Shares of OCZ Technology Group (OCZ) rallied a solid 16.30% following an update from CEO Ralph Schmitt with regard to the firm's restructuring plans. The new CEO told the Street what it wanted to hear:
- The company will be laying off 28% of its global workforce
- 150 product variations would be discontinued, reducing the "value" category by approximately 80%
- The company will continue to try to reduce overall cost and improve operating results
Sounds nice and all, but where's that 10-Q?
Keep in mind that the quarter ended on August 31st, a full two months ago. While the rebates and customer incentives may have thrown the company for a loop, it should not take this long to get a 10-Q filed. Period.
No 10-Q, No Investment
Without a 10-Q filed, there is absolutely no basis to actually investing in the company. This is a Pandora's box of potential horrors and carries with it far too much uncertainty to be an investment. Why?
- The fact that it's taking so long indicates that there is something is very seriously wrong, well beyond simply posting a quarterly loss. Investors have absolutely no clue what lurks in shadows of this report. Does the company have any cash left? How's the debt position look? Can the company even remain solvent?
- Where is ex-CEO Ryan Petersen? He cashed in a good portion of his shares earlier this year at the $9/share level, and apparently knowingly put OCZ on a crusade to "gain market share at all costs" without any regards to the investors of the company. Did he knowingly mislead investors?
- On that note, there are a number of lawsuits that have been filed against the company! While I don't suspect these will actually go anywhere, in the off-chance that they do, who will be paying up? Can the company survive a loss of a large class-action lawsuit?
Could Be A Good Trade
While OCZ is NOT anywhere close to investment-grade right now, it is in the hands of traders. The stock responds violently to headlines as the short interest is rather high at ~38.5% of the float. Positive "news" such as the new CEO saying he's doing common sense things to try to keep the business afloat apparently moves the stock up 16%.
I suspect that until the 10-Q is filed, there will be other catalysts to push the stock around (probably to the upside). For example, the CEO will be presenting at the Piper Jaffray Technology, Media, And Telecommunications conference. Such a presentation will likely confirm to traders that the company is still alive and aggressively trying to survive.
But that's all this is - a trade. Without the SEC filings available, stock-holders have zero idea as to the actual fundamental state of the company, and as such cannot base any investment decisions on the fundamentals.
Is The 'New' Business Even Viable?
So, while the company deserves a muted golf-clap for attempting to clean up shop, there are a number of issues that still persist even if the company has a competent management team.
Consumer SSD Space Dominated By Bigger Players
Even if OCZ cuts out the low end drives, it still has very formidable competition at the high end that still produces its own NAND flash, which is by far the largest part of the bill-of-materials of a solid state drive.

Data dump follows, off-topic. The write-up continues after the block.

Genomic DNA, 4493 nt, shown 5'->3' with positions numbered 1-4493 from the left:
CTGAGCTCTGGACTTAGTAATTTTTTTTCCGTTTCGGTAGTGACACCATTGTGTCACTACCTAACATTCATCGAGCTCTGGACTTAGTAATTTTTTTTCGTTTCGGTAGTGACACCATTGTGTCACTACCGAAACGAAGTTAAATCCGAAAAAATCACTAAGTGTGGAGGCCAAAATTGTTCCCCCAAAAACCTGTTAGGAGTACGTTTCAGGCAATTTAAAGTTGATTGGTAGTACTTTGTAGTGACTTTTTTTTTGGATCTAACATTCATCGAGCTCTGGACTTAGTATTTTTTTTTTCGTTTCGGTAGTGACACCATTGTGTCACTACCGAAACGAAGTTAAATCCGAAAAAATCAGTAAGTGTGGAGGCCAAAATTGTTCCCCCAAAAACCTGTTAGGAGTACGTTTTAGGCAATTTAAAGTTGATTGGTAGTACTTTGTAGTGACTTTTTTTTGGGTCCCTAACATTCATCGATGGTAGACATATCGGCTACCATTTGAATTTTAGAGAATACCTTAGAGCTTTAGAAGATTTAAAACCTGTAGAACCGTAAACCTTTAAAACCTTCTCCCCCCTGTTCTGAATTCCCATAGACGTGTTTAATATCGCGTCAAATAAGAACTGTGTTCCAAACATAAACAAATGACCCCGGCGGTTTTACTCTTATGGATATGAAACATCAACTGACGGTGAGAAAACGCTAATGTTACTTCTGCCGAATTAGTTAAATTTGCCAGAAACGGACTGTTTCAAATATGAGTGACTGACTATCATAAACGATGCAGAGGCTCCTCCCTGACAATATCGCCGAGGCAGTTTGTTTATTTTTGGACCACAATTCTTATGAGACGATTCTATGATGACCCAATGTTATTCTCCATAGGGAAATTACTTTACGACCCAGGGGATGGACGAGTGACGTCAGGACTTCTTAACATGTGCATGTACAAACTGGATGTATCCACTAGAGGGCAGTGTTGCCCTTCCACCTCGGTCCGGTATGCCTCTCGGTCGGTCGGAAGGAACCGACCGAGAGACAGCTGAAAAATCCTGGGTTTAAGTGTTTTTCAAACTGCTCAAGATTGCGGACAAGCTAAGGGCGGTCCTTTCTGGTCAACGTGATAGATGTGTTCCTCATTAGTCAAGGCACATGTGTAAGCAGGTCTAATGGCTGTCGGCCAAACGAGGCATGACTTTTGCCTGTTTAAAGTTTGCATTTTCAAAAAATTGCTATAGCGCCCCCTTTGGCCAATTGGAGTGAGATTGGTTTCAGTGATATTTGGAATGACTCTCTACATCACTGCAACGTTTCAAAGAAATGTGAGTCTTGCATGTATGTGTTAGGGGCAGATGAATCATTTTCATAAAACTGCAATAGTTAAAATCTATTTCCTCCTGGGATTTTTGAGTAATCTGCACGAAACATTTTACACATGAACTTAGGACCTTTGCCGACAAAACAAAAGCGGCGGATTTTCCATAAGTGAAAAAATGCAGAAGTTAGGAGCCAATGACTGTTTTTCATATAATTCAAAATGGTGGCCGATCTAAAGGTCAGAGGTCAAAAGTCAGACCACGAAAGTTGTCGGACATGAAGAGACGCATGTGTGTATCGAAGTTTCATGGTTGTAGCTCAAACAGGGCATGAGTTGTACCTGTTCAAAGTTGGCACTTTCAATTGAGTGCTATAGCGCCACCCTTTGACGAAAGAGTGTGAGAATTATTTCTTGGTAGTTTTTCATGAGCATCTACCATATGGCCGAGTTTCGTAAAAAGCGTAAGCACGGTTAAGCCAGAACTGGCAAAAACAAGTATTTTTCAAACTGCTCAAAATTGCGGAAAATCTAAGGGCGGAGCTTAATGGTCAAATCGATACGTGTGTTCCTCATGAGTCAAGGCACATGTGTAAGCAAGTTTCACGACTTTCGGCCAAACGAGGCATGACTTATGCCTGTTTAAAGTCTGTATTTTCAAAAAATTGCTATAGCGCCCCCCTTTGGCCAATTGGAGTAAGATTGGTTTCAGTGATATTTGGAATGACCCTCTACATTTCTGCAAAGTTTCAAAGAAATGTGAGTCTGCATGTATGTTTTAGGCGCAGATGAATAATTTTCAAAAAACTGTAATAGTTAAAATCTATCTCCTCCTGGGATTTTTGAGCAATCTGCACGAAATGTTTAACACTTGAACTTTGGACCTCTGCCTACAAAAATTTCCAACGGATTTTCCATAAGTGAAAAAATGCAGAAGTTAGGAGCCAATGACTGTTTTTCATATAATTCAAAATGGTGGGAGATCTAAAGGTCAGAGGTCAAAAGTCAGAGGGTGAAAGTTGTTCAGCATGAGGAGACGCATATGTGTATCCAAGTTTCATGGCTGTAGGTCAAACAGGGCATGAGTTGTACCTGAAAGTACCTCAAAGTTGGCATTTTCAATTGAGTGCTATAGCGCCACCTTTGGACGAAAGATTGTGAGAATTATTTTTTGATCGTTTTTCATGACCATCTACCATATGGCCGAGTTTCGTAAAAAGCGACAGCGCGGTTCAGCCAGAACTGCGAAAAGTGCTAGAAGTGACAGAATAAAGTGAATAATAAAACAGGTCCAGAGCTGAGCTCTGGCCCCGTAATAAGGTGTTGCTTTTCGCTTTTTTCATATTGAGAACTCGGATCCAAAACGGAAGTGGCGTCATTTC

This has manifested itself in the channel now:
As the reader can plainly see, OCZ is selling its highest end, cream-of-the-crop Vertex 4 drives for $105 for the 128GB model, $210 for the 256GB model, and $399 for the 512GB model. The theoretical performance specs quoted are quite good and the reviews of the drive also seem favorable. The problem, though, is that there are competitors such as Samsung with much stronger brand recognition that are putting out comparably priced drives that are much cheaper to produce (thanks to being vertically integrated and using the latest TLC NAND technology):
In fact, according to the leading review site Anandtech,
The 840 is very important for two reasons. For starters, it really shows the benefits of being a vertically integrated SSD maker. Samsung could easily coordinate SSD development with TLC NAND production ramps to make the 840 launch a seamless reality. The second aspect of the 840 that makes it so important is that this now gives the market a new solution to driving SSD prices down.
While OCZ has been hyping up its upcoming "Barefoot 3" controller in its upcoming "Vector" line of products (another brand to keep track of) that should be able to use TLC NAND, it is unclear how it will maintain a pricing advantage (while being profitable) over companies like Samsung that produce its own controllers and NAND in house.
The Enterprise - A Pipedream
The big selling point that OCZ's former CEO, Ryan Petersen, tried to push onto investors (including yours truly) is that the company was positioning itself to really take share in the enterprise space. Long story short, nothing ever really materialized here, and with the company teetering on the edge of bankruptcy, it is unlikely that any major datacenter would risk using its products when other, very strong solutions from reputable companies exist today.
Conclusion - Trade OCZ, Don't Own It
Until the SEC filings are in and investors know just how bad the damage to the balance sheet was, this is not an investment. OCZ is a headline-driven, short-seller-dominated stock that serves as a very volatile vehicle for traders.
If you're an investor, stay away until the 10-Q is filed. Nobody - not even management it seems - knows what will be in that report. And until then, this is not an investment.